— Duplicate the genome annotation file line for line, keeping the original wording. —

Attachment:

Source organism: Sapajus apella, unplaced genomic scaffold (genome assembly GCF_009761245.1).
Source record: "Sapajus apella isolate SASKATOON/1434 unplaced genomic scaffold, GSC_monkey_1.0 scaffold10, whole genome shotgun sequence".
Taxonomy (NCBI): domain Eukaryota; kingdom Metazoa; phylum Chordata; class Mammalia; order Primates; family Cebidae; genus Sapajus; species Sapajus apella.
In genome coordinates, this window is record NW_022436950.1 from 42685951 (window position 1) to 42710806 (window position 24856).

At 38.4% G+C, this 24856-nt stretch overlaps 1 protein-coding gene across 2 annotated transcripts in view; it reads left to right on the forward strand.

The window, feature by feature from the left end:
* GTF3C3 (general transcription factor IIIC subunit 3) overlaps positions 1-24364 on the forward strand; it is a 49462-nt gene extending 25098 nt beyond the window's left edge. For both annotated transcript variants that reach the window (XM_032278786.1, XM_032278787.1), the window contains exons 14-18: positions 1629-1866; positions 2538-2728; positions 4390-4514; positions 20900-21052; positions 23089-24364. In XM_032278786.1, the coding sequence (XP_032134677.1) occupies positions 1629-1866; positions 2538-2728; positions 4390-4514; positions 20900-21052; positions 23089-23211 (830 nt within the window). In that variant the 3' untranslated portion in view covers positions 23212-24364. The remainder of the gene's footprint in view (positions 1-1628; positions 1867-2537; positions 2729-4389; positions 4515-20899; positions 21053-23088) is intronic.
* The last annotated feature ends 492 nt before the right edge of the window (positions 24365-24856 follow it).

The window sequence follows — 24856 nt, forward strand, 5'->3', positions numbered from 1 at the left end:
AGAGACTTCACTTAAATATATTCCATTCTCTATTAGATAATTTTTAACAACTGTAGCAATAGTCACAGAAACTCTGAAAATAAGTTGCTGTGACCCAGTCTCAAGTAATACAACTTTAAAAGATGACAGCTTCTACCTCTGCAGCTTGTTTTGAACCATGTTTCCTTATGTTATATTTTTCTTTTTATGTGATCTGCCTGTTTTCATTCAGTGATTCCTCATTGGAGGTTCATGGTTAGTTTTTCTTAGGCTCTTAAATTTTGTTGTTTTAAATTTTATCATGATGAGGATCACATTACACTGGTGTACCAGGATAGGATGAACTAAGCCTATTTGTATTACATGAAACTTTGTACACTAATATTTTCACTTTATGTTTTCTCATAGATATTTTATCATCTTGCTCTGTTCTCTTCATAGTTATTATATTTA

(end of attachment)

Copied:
Source organism: Sapajus apella, unplaced genomic scaffold (genome assembly GCF_009761245.1).
Source record: "Sapajus apella isolate SASKATOON/1434 unplaced genomic scaffold, GSC_monkey_1.0 scaffold10, whole genome shotgun sequence".
Taxonomy (NCBI): domain Eukaryota; kingdom Metazoa; phylum Chordata; class Mammalia; order Primates; family Cebidae; genus Sapajus; species Sapajus apella.
In genome coordinates, this window is record NW_022436950.1 from 42685951 (window position 1) to 42710806 (window position 24856).

At 38.4% G+C, this 24856-nt stretch overlaps 1 protein-coding gene across 2 annotated transcripts in view; it reads left to right on the forward strand.

The window, feature by feature from the left end:
* GTF3C3 (general transcription factor IIIC subunit 3) overlaps positions 1-24364 on the forward strand; it is a 49462-nt gene extending 25098 nt beyond the window's left edge. For both annotated transcript variants that reach the window (XM_032278786.1, XM_032278787.1), the window contains exons 14-18: positions 1629-1866; positions 2538-2728; positions 4390-4514; positions 20900-21052; positions 23089-24364. In XM_032278786.1, the coding sequence (XP_032134677.1) occupies positions 1629-1866; positions 2538-2728; positions 4390-4514; positions 20900-21052; positions 23089-23211 (830 nt within the window). In that variant the 3' untranslated portion in view covers positions 23212-24364. The remainder of the gene's footprint in view (positions 1-1628; positions 1867-2537; positions 2729-4389; positions 4515-20899; positions 21053-23088) is intronic.
* The last annotated feature ends 492 nt before the right edge of the window (positions 24365-24856 follow it).

The window sequence follows — 24856 nt, forward strand, 5'->3', positions numbered from 1 at the left end:
AGAGACTTCACTTAAATATATTCCATTCTCTATTAGATAATTTTTAACAACTGTAGCAATAGTCACAGAAACTCTGAAAATAAGTTGCTGTGACCCAGTCTCAAGTAATACAACTTTAAAAGATGACAGCTTCTACCTCTGCAGCTTGTTTTGAACCATGTTTCCTTATGTTATATTTTTCTTTTTATGTGATCTGCCTGTTTTCATTCAGTGATTCCTCATTGGAGGTTCATGGTTAGTTTTTCTTAGGCTCTTAAATTTTGTTGTTTTAAATTTTATCATGATGAGGATCACATTACACTGGTGTACCAGGATAGGATGAACTAAGCCTATTTGTATTACATGAAACTTTGTACACTAATATTTTCACTTTATGTTTTCTCATAGATATTTTATCATCTTGCTCTGTTCTCTTCATAGTTATTATATTTA